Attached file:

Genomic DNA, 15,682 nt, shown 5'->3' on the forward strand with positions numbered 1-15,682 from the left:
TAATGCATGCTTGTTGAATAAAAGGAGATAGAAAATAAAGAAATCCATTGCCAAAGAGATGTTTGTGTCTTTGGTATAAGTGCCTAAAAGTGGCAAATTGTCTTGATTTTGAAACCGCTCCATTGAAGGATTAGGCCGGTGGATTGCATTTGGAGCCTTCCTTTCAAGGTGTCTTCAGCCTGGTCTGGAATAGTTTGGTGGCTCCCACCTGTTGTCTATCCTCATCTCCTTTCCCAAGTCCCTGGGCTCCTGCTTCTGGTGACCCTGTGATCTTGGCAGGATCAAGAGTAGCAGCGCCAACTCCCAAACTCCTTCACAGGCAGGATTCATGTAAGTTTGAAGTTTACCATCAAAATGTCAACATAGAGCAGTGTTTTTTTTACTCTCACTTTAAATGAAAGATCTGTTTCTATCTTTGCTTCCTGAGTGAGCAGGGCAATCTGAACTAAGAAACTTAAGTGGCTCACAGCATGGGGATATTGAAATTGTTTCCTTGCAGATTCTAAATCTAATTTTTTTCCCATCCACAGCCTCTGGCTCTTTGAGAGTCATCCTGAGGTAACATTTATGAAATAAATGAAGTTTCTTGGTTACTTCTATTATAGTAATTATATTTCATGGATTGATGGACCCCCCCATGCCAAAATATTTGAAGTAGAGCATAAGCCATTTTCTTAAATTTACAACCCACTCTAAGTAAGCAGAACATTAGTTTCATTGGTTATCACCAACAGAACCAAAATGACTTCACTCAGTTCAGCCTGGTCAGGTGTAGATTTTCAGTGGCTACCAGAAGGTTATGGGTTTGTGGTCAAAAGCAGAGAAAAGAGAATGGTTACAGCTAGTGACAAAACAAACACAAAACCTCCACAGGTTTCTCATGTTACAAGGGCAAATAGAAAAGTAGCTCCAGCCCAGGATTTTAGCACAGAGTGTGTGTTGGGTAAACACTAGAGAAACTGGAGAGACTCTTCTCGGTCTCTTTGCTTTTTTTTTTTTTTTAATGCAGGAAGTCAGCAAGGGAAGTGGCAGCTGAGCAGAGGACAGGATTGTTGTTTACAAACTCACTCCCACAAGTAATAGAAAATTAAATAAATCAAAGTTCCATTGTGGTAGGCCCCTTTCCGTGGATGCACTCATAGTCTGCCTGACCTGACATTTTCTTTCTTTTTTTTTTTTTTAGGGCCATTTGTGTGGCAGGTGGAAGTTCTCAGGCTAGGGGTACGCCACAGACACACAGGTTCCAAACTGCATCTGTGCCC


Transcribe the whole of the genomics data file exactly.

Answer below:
Genomic DNA, 15,682 nt, shown 5'->3' on the forward strand with positions numbered 1-15,682 from the left:
TAATGCATGCTTGTTGAATAAAAGGAGATAGAAAATAAAGAAATCCATTGCCAAAGAGATGTTTGTGTCTTTGGTATAAGTGCCTAAAAGTGGCAAATTGTCTTGATTTTGAAACCGCTCCATTGAAGGATTAGGCCGGTGGATTGCATTTGGAGCCTTCCTTTCAAGGTGTCTTCAGCCTGGTCTGGAATAGTTTGGTGGCTCCCACCTGTTGTCTATCCTCATCTCCTTTCCCAAGTCCCTGGGCTCCTGCTTCTGGTGACCCTGTGATCTTGGCAGGATCAAGAGTAGCAGCGCCAACTCCCAAACTCCTTCACAGGCAGGATTCATGTAAGTTTGAAGTTTACCATCAAAATGTCAACATAGAGCAGTGTTTTTTTTACTCTCACTTTAAATGAAAGATCTGTTTCTATCTTTGCTTCCTGAGTGAGCAGGGCAATCTGAACTAAGAAACTTAAGTGGCTCACAGCATGGGGATATTGAAATTGTTTCCTTGCAGATTCTAAATCTAATTTTTTTCCCATCCACAGCCTCTGGCTCTTTGAGAGTCATCCTGAGGTAACATTTATGAAATAAATGAAGTTTCTTGGTTACTTCTATTATAGTAATTATATTTCATGGATTGATGGACCCCCCCATGCCAAAATATTTGAAGTAGAGCATAAGCCATTTTCTTAAATTTACAACCCACTCTAAGTAAGCAGAACATTAGTTTCATTGGTTATCACCAACAGAACCAAAATGACTTCACTCAGTTCAGCCTGGTCAGGTGTAGATTTTCAGTGGCTACCAGAAGGTTATGGGTTTGTGGTCAAAAGCAGAGAAAAGAGAATGGTTACAGCTAGTGACAAAACAAACACAAAACCTCCACAGGTTTCTCATGTTACAAGGGCAAATAGAAAAGTAGCTCCAGCCCAGGATTTTAGCACAGAGTGTGTGTTGGGTAAACACTAGAGAAACTGGAGAGACTCTTCTCGGTCTCTTTGCTTTTTTTTTTTTTTTAATGCAGGAAGTCAGCAAGGGAAGTGGCAGCTGAGCAGAGGACAGGATTGTTGTTTACAAACTCACTCCCACAAGTAATAGAAAATTAAATAAATCAAAGTTCCATTGTGGTAGGCCCCTTTCCGTGGATGCACTCATAGTCTGCCTGACCTGACATTTTCTTTCTTTTTTTTTTTTTTAGGGCCATTTGTGTGGCAGGTGGAAGTTCTCAGGCTAGGGGTACGCCACAGACACACAGGTTCCAAACTGCATCTGTGCCC